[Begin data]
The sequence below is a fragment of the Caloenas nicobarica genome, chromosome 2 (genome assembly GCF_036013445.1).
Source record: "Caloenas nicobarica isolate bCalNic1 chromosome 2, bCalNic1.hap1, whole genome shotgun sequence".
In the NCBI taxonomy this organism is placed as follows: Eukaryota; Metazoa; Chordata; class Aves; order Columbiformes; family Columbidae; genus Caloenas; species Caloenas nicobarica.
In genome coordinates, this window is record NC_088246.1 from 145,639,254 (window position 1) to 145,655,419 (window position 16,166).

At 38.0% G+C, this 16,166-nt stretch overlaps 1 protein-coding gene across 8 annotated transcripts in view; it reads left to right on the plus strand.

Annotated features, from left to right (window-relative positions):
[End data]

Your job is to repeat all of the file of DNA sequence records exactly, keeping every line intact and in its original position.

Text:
The sequence below is a fragment of the Caloenas nicobarica genome, chromosome 2 (genome assembly GCF_036013445.1).
Source record: "Caloenas nicobarica isolate bCalNic1 chromosome 2, bCalNic1.hap1, whole genome shotgun sequence".
In the NCBI taxonomy this organism is placed as follows: Eukaryota; Metazoa; Chordata; class Aves; order Columbiformes; family Columbidae; genus Caloenas; species Caloenas nicobarica.
In genome coordinates, this window is record NC_088246.1 from 145,639,254 (window position 1) to 145,655,419 (window position 16,166).

At 38.0% G+C, this 16,166-nt stretch overlaps 1 protein-coding gene across 8 annotated transcripts in view; it reads left to right on the plus strand.

Annotated features, from left to right (window-relative positions):